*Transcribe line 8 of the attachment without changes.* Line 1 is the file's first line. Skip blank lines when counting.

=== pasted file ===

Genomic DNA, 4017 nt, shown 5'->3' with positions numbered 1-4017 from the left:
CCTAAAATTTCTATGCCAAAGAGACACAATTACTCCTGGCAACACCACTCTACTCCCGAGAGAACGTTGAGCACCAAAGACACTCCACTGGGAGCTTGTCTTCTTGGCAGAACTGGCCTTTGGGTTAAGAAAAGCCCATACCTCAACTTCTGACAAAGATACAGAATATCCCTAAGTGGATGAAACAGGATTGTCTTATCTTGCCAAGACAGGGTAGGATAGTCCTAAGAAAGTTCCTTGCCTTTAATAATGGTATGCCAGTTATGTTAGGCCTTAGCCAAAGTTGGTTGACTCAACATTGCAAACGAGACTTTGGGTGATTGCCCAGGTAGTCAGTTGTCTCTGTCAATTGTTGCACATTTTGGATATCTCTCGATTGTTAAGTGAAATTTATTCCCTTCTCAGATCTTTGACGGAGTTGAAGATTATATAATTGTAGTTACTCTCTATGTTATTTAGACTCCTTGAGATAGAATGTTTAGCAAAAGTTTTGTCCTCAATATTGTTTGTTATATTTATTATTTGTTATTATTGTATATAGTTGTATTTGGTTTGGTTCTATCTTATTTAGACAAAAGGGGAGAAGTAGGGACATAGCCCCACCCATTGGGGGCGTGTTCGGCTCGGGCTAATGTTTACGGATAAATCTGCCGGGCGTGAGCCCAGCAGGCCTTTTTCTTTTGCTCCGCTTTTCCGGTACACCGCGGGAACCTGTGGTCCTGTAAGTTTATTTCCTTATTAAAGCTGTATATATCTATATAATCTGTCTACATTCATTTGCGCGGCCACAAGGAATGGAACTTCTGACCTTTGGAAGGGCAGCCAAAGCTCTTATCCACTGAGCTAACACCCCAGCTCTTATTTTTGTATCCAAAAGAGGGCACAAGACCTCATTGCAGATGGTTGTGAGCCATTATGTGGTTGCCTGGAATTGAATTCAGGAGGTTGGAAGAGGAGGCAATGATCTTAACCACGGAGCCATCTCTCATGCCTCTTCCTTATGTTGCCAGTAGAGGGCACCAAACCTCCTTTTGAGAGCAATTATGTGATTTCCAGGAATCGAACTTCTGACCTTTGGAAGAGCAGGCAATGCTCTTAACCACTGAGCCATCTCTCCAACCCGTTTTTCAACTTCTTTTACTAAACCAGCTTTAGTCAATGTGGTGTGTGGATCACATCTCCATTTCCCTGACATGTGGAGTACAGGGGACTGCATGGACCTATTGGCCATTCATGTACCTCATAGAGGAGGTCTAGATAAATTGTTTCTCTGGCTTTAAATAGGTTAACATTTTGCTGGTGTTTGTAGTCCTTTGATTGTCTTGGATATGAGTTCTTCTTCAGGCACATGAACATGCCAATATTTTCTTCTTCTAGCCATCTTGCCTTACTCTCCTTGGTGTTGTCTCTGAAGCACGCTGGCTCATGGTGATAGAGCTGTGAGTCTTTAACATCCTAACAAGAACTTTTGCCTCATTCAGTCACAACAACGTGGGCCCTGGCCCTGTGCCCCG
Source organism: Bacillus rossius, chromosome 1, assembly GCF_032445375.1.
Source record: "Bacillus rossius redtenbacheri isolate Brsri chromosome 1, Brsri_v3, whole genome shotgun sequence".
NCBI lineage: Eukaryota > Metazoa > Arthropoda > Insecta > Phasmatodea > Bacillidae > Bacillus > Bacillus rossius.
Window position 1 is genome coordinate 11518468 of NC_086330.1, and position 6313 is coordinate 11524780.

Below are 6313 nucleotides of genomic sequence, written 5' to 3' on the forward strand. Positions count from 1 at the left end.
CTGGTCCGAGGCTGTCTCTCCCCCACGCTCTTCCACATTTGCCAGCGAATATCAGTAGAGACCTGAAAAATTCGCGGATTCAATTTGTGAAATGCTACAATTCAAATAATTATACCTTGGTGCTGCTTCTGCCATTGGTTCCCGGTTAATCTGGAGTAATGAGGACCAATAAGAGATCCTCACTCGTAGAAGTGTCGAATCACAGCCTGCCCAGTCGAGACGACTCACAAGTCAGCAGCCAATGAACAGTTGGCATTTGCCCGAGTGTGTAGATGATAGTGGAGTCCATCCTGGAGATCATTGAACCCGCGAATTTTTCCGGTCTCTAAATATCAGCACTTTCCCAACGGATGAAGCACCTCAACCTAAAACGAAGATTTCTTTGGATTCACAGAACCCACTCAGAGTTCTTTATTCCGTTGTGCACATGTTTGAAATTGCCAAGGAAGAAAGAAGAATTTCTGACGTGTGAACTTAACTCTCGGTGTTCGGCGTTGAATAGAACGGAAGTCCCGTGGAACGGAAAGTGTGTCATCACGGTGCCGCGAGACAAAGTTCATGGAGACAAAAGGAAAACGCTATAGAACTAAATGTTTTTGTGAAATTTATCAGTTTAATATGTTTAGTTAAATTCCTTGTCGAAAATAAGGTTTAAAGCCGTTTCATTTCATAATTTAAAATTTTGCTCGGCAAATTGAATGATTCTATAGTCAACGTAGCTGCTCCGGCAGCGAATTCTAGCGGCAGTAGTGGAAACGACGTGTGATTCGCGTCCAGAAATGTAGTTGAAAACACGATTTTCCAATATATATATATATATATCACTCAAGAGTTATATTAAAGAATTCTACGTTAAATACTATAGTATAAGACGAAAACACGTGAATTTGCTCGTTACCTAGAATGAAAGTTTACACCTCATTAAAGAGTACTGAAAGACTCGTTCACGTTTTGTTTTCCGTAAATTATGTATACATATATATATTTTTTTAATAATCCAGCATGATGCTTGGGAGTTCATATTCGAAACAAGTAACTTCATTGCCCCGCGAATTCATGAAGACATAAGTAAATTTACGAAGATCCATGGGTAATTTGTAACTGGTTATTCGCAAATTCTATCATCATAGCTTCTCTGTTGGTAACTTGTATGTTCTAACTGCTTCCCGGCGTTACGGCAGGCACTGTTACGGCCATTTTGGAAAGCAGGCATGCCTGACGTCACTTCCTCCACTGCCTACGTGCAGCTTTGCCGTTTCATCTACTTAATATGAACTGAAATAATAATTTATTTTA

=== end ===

CTGGTCCGAGGCTGTCTCTCCCCCACGCTCTTCCACATTTGCCAGCGAATATCAGTAGAGACCTGAAAAATTCGCGGATTCAATTTGTGAAATGCTACAATTCAAATAATTATACCTTGGTGCTGCTTCTGCCATTGGTTCCCGGTTAATCTGGAGTAATGAGGACCAATAAGAGATCCTCACTCGTAGAAGTGTCGAATCACAGCCTGCCCAGTCGAGACGACTCACAAGTCAGCAGCCAATGAACAGTTGGCATTTGCCCGAGTGTGTAGATGATAGTGGAGTCCATCCTGGAGATCATTGAACCCGCGAATTTTTCCGGTCTCTAAATATCAGCACTTTCCCAACGGATGAAGCACCTCAACCTAAAACGAAGATTTCTTTGGATTCACAGAACCCACTCAGAGTTCTTTATTCCGTTGTGCACATGTTTGAAATTGCCAAGGAAGAAAGAAGAATTTCTGACGTGTGAACTTAACTCTCGGTGTTCGGCGTTGAATAGAACGGAAGTCCCGTGGAACGGAAAGTGTGTCATCACGGTGCCGCGAGACAAAGTTCATGGAGACAAAAGGAAAACGCTATAGAACTAAATGTTTTTGTGAAATTTATCAGTTTAATATGTTTAGTTAAATTCCTTGTCGAAAATAAGGTTTAAAGCCGTTTCATTTCATAATTTAAAATTTTGCTCGGCAAATTGAATGATTCTATAGTCAACGTAGCTGCTCCGGCAGCGAATTCTAGCGGCAGTAGTGGAAACGACGTGTGATTCGCGTCCAGAAATGTAGTTGAAAACACGATTTTCCAATATATATATATATATATCACTCAAGAGTTATATTAAAGAATTCTACGTTAAATACTATAGTATAAGACGAAAACACGTGAATTTGCTCGTTACCTAGAATGAAAGTTTACACCTCATTAAAGAGTACTGAAAGACTCGTTCACGTTTTGTTTTCCGTAAATTATGTATACATATATATATTTTTTTAATAATCCAGCATGATGCTTGGGAGTTCATATTCGAAACAAGTAACTTCATTGCCCCGCGAATTCATGAAGACATAAGTAAATTTACGAAGATCCATGGGTAATTTGTAACTGGTTATTCGCAAATTCTATCATCATAGCTTCTCTGTTGGTAACTTGTATGTTCTAACTGCTTCCCGGCGTTACGGCAGGCACTGTTACGGCCATTTTGGAAAGCAGGCATGCCTGACGTCACTTCCTCCACTGCCTACGTGCAGCTTTGCCGTTTCATCTACTTAATATGAACTGAAATAATAATTTATTTTA